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 Trade mark Dilution in Europe

Trade mark Dilution in Europe

January 22, 2009

The Intel Case

The European Court of Justice’s landmark ruling in Intel Corp v CPM (UK) Ltd on the 27 November may alter the landscape of European trademarks. This case clarified the European position on trade mark dilution and did not follow the US position.  The case stemmed from a dispute between Intel Corp who owns the mark INTEL versus Compumark who has the mark, INTELMARK. Intel is famous for its computer chips whereas INTELMARK was being used on marketing and telemarketing services. Intel Corp sought a declaration of invalidity against the INTELMARK registration, claiming that its use would take unfair advantage of, or be detrimental to, the distinctive character or the repute, essentially diluting the earlier INTEL trade mark. The application was dismissed by the UK IPO, and the High Court agreed with the UK IPO. Intel then appealed to the Court of Appeal, claiming that their mark would be harmed by the use of INTELMARK despite the fact it was being used on very different products. They argued that this was a form of trademark dilution. The ruling from the ECJ indicates that in Europe INTEL is going to have a difficult time proving that the INTELMARK does the kind of economic harm to their mark that would result in dilution.

 Trade mark dilution in the U.S.

Trade mark dilution has been a recognized form of trade mark infringement in the United States for several years. The theory behind trade mark dilution is that a famous mark can be harmed even if a similar mark (not identical) is being used on goods which do not even necessarily compete with the famous brand’s goods. Dilution can be described as the “lessening of the capacity of the famous mark to identify and distinguish goods or services regardless of whether consumers are confused about the source of the two brands.One way a mark is diluted is through blurring which has been described as “death by a thousand cuts.” An example of this can occur when a famous brand name becomes so famous that other companies begin describing their products using that trademark for example referring to a less famous brand as the “Rolls Royce of plumbing products.” Under this theory the mark is being harmed over time because the link in a consumer’s mind between a company’s mark and a company’s product will be lessened. Dilution can also occur through tarnishment. This can happen when a mark is being used on a product which could damage the reputation of the famous brand. For example in a US case, a sex shop was trading under the name Victoria”s Little Secret.  It was sued by the famous lingerie maker Victoria Secret who won by arguing that the shop tarnished their reputation.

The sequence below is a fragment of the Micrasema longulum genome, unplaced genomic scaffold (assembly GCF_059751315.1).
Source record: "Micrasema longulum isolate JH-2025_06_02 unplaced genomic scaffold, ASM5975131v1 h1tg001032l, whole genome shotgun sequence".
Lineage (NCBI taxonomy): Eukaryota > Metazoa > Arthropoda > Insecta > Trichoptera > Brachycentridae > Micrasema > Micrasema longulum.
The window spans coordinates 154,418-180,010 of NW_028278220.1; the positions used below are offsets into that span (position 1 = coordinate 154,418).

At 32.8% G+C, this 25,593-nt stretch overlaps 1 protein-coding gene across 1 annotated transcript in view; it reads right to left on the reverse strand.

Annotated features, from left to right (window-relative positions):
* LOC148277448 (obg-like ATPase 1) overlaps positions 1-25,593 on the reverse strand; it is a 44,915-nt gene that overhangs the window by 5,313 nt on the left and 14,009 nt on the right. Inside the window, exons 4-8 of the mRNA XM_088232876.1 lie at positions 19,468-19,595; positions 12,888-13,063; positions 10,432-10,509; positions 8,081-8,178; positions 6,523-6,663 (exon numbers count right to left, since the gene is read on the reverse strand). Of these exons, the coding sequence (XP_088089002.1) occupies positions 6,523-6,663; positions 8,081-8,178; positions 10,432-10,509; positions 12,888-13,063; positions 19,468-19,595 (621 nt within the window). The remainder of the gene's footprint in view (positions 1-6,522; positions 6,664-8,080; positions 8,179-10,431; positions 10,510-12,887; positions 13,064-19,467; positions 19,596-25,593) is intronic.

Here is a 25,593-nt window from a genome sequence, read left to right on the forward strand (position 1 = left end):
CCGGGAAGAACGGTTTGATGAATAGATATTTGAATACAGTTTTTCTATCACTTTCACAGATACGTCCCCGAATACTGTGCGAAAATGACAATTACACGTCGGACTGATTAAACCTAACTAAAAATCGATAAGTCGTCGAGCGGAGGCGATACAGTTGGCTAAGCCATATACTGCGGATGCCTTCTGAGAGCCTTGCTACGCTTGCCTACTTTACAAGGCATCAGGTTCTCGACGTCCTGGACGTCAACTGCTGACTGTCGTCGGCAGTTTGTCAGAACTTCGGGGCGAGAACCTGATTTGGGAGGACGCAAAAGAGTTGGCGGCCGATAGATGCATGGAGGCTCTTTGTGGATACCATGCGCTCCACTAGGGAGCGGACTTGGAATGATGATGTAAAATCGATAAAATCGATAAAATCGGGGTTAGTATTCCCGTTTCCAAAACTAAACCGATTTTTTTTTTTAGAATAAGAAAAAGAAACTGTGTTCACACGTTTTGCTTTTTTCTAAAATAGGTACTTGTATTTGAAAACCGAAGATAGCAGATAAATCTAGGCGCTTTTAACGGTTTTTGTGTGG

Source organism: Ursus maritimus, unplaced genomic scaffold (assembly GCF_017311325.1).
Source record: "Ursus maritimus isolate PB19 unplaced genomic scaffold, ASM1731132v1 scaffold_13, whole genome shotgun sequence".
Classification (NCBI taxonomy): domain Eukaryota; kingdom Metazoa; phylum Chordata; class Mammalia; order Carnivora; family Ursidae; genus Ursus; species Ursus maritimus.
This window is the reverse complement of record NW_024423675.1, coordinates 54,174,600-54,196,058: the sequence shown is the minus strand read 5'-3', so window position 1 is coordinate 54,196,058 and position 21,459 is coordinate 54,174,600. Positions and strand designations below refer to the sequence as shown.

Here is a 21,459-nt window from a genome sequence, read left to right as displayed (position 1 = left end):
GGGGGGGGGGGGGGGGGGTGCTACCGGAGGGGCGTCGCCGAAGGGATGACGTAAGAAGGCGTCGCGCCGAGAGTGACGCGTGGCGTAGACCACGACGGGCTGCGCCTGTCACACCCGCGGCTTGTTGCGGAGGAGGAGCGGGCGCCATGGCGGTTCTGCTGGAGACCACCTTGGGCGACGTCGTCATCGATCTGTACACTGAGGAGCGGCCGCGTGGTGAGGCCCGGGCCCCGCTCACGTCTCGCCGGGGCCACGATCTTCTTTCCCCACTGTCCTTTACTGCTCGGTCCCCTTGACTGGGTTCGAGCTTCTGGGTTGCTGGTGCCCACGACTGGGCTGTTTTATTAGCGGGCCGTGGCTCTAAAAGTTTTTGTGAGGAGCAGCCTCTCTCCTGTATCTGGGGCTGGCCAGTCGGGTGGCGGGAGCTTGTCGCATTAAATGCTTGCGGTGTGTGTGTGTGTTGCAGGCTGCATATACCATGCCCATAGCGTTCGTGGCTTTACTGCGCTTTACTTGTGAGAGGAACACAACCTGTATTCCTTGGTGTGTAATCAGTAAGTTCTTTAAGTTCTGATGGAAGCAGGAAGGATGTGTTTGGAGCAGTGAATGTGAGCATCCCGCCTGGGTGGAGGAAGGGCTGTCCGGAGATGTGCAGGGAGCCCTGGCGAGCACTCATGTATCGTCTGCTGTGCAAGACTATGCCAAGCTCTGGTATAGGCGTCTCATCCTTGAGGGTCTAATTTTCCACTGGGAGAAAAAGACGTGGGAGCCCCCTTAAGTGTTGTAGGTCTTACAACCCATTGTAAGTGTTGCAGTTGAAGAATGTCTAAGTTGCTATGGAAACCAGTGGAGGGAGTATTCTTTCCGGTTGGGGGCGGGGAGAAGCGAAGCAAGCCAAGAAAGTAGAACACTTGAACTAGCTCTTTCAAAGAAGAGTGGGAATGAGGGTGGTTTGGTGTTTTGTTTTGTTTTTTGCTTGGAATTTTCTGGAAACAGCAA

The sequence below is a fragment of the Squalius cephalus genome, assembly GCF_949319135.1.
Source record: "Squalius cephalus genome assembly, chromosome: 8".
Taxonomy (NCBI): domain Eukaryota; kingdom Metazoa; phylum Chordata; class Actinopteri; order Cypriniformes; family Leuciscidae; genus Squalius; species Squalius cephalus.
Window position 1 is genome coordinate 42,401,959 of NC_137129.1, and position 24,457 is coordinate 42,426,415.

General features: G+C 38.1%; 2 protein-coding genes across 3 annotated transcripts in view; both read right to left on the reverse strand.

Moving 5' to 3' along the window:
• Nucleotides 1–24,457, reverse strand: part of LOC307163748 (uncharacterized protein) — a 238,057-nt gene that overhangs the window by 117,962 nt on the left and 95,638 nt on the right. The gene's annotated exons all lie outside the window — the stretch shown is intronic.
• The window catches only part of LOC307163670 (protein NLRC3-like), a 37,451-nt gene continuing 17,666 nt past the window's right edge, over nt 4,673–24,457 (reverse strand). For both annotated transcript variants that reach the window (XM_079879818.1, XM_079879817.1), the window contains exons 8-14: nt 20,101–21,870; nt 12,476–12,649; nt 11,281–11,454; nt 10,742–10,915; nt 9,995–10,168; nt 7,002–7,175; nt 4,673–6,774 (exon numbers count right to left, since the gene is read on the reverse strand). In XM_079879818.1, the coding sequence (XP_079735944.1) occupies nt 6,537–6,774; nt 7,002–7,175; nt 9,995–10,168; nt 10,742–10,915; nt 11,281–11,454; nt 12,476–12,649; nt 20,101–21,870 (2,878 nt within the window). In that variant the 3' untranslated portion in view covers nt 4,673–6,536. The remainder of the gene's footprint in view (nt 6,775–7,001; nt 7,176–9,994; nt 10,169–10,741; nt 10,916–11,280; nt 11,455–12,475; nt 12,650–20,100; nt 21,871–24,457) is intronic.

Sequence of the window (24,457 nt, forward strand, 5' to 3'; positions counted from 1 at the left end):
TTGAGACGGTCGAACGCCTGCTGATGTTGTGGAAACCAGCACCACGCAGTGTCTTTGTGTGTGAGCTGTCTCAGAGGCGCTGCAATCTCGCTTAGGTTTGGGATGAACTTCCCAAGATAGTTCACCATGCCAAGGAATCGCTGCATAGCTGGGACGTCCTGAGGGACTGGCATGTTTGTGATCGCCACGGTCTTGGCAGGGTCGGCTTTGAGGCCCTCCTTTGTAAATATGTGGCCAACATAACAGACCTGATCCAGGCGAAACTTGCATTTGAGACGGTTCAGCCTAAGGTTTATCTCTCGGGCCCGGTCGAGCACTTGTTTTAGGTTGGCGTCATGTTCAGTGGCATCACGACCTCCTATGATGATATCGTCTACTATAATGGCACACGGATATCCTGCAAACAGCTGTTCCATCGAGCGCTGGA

The most recent case from the US on dilution was decided last year: Louis Vuitton v. Haute Diggity Dog, 507 F.3d 252 (4th Cir. 2007). In this case the famous luxury goods maker sued a company that was making dog chew toys in the shape of Louis Vuitton handbags with the LV trademark on them. The court ruled that this was not a case of dilution since the LV mark was not impaired by the chew toys and it was not being tarnished by its use on chew toys.

Changing law in Europe

In European law, trade mark dilution is covered under the Trade mark Directive Articles 4(4)(a) and (5)(2). Interestingly the word “dilution” is absent from the directive. In 2003, in the case of Adidas-Salomon v. Fitnessworld, (Case C-408/01), the Advocate General discussed the concept of dilution which had previously been avoided before the ECJ. He cited the US sources as inspiration for the decision.

In the case of Adidas Salomon, the famous sportswear company Adidas, with their three stripe logo, sued Fitnessworld for making clothing with two stripes. They argued that consumers would be confused that the sportswear with two stripes was made by Adidas. A court in the Netherlands initially found that the use of the two stripe motif did infringe Adidas three stripe mark. This decision, however, was overturned after receiving guidance from the ECJ that the two stripes were not infringing and were merely a decoration.

The question of dilution has arisen in other case including the “smell alike” perfume case from the UK: L’Oreal v. Bellure, [2006] EWHC 2355 (Ch). In this case the famous cosmetics and perfume maker sued a company that was producing perfumes which were packaged and smelled similar to its own more expensive versions. The English courts gave some guidance on whether this amounted to trademark dilution but also appealed several questions which are still pending with the ECJ.

Despite the ruling in Intel, the ECJ still has many questions to clarify. One of the most important ones is how famous brand owners can prove that their brand is being economically damaged by the activities of the other party. For example can a brand owner show damage through diminished sales figures? Hopefully, additional cases will soon clarify some of these points.